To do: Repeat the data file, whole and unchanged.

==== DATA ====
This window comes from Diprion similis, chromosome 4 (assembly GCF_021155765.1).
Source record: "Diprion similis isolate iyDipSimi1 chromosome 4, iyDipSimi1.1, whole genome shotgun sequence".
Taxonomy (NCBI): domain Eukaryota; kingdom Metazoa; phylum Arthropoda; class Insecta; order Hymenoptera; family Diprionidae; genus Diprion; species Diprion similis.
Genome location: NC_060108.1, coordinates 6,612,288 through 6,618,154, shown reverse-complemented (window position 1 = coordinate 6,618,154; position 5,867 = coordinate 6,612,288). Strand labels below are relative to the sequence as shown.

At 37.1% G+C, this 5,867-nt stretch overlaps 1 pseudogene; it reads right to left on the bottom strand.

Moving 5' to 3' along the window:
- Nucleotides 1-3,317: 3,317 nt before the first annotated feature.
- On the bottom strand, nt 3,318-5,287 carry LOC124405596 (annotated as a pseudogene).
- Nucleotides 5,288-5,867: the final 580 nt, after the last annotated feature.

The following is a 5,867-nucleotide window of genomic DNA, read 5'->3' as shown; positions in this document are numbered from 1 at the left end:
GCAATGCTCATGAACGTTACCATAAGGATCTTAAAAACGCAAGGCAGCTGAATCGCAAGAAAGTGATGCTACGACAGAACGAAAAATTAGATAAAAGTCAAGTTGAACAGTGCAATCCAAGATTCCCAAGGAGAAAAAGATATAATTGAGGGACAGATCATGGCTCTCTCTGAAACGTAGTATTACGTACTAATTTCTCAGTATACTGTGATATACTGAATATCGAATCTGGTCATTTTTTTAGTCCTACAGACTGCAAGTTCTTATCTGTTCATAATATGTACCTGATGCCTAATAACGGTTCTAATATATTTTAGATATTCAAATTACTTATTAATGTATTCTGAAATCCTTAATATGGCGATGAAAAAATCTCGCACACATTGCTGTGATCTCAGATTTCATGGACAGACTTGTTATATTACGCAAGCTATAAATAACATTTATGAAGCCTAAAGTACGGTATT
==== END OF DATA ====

This window comes from Diprion similis, chromosome 4 (assembly GCF_021155765.1).
Source record: "Diprion similis isolate iyDipSimi1 chromosome 4, iyDipSimi1.1, whole genome shotgun sequence".
Taxonomy (NCBI): domain Eukaryota; kingdom Metazoa; phylum Arthropoda; class Insecta; order Hymenoptera; family Diprionidae; genus Diprion; species Diprion similis.
Genome location: NC_060108.1, coordinates 6,612,288 through 6,618,154, shown reverse-complemented (window position 1 = coordinate 6,618,154; position 5,867 = coordinate 6,612,288). Strand labels below are relative to the sequence as shown.

At 37.1% G+C, this 5,867-nt stretch overlaps 1 pseudogene; it reads right to left on the bottom strand.

Moving 5' to 3' along the window:
- Nucleotides 1-3,317: 3,317 nt before the first annotated feature.
- On the bottom strand, nt 3,318-5,287 carry LOC124405596 (annotated as a pseudogene).
- Nucleotides 5,288-5,867: the final 580 nt, after the last annotated feature.

The following is a 5,867-nucleotide window of genomic DNA, read 5'->3' as shown; positions in this document are numbered from 1 at the left end:
GCAATGCTCATGAACGTTACCATAAGGATCTTAAAAACGCAAGGCAGCTGAATCGCAAGAAAGTGATGCTACGACAGAACGAAAAATTAGATAAAAGTCAAGTTGAACAGTGCAATCCAAGATTCCCAAGGAGAAAAAGATATAATTGAGGGACAGATCATGGCTCTCTCTGAAACGTAGTATTACGTACTAATTTCTCAGTATACTGTGATATACTGAATATCGAATCTGGTCATTTTTTTAGTCCTACAGACTGCAAGTTCTTATCTGTTCATAATATGTACCTGATGCCTAATAACGGTTCTAATATATTTTAGATATTCAAATTACTTATTAATGTATTCTGAAATCCTTAATATGGCGATGAAAAAATCTCGCACACATTGCTGTGATCTCAGATTTCATGGACAGACTTGTTATATTACGCAAGCTATAAATAACATTTATGAAGCCTAAAGTACGGTATT